By Sabrina Valle
HOUSTON (Reuters) -Shell PLC and Equinor ASA on Tuesday greenlit a 90,000 barrels per day (bpd) oil and gas platform in the U.S. Gulf of Mexico and said it will aggressively invest in exploration to continue production through 2050.
Called Sparta, it is the first Gulf of Mexico project launched under Shell Chief Executive Wael Sawan, who earlier this year pulled back on the company’s energy transition plans to boost profits from oil. Production is set to start in 2028.
“You will see us continuing to explore quite aggressively in the Gulf of Mexico and then develop those resources as well,” Rich Howe, executive-vice president of Shell’s Global Deep Water business, told Reuters.
The investment cost was not disclosed.
Shell this year scrapped a plan to reduce oil output by 1% to 2% per year and said it would keep liquids production flat for 2030. It has not disclosed plans per basin, but it has been investing in the U.S. Gulf after reducing production elsewhere.
“We will target to do better than hold (production) flat” in the U.S. Gulf, Howe said, adding that a 10% natural decline meant the company would need new output of 40,000 bpd every year to keep production steady.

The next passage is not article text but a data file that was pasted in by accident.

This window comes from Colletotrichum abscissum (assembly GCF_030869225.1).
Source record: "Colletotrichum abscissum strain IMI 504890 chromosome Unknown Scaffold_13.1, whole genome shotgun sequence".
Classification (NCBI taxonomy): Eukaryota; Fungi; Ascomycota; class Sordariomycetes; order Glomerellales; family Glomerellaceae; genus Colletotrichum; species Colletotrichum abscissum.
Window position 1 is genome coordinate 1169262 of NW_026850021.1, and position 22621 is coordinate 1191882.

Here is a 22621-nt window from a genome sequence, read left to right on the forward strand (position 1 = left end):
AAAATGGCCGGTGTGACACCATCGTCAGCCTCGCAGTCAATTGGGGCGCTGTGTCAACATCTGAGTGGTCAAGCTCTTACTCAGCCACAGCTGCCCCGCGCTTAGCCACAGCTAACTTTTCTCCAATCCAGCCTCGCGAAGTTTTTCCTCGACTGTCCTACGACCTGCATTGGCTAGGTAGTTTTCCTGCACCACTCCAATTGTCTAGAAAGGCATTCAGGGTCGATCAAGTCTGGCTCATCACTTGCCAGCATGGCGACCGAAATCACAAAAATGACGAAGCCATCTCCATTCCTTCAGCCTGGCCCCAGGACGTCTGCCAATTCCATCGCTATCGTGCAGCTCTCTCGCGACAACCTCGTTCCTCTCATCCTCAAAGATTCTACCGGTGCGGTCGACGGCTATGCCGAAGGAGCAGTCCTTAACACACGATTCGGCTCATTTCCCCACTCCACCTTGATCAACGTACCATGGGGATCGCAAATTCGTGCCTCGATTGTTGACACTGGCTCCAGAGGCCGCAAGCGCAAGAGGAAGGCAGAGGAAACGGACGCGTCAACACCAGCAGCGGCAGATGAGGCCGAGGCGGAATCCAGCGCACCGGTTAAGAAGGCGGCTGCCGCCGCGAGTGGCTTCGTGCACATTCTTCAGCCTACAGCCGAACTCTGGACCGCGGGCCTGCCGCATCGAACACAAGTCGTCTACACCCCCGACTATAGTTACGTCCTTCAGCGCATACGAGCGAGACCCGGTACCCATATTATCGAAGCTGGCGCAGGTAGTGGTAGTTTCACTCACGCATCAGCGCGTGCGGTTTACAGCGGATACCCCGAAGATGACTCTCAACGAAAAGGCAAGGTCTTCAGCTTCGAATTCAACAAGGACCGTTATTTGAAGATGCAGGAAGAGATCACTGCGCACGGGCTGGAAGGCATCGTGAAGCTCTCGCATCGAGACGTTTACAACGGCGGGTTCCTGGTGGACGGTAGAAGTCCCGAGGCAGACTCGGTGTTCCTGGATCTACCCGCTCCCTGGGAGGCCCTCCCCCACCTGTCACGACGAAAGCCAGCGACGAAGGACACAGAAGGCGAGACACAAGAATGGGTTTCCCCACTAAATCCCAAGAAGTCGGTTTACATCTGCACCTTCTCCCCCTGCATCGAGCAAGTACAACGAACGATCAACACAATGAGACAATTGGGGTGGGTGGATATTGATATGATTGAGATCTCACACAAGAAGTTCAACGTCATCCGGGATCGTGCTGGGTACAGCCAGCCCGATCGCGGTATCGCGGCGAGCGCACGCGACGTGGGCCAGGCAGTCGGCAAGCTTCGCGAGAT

Shell holds a 51% stake in Sparta and will operate the platform, with Equinor holding the remaining share. The project originally was called North Platte and operated by TotalEnergies, which left the project in 2022.
In a prior role as director of Shell’s upstream business, Sawan oversaw the U.S. Gulf 100,000 bpd Whale project, which is set to start production next year with partner Chevron Corp.
Before rising to CEO, Sawan oversaw Shell’s divestment in the U.S. shale basin, which helped the company largely achieve a previous goal to cut oil output by 20% by 2030.
This year, Shell and Equinor started production at the 100,000 bpd Vito oil platform, the model for both the subsequent Whale and Sparta projects. Sparta will be Shell’s 15th project in the Gulf of Mexico and could reach up to 100,000 bpd.
Shell will still be producing from the basin in 2050 as it offers lower costs and reduced emissions during the production process relative to other oil assets, Howe said.
(Reporting by Sabrina Valle; Editing by Sonali Paul)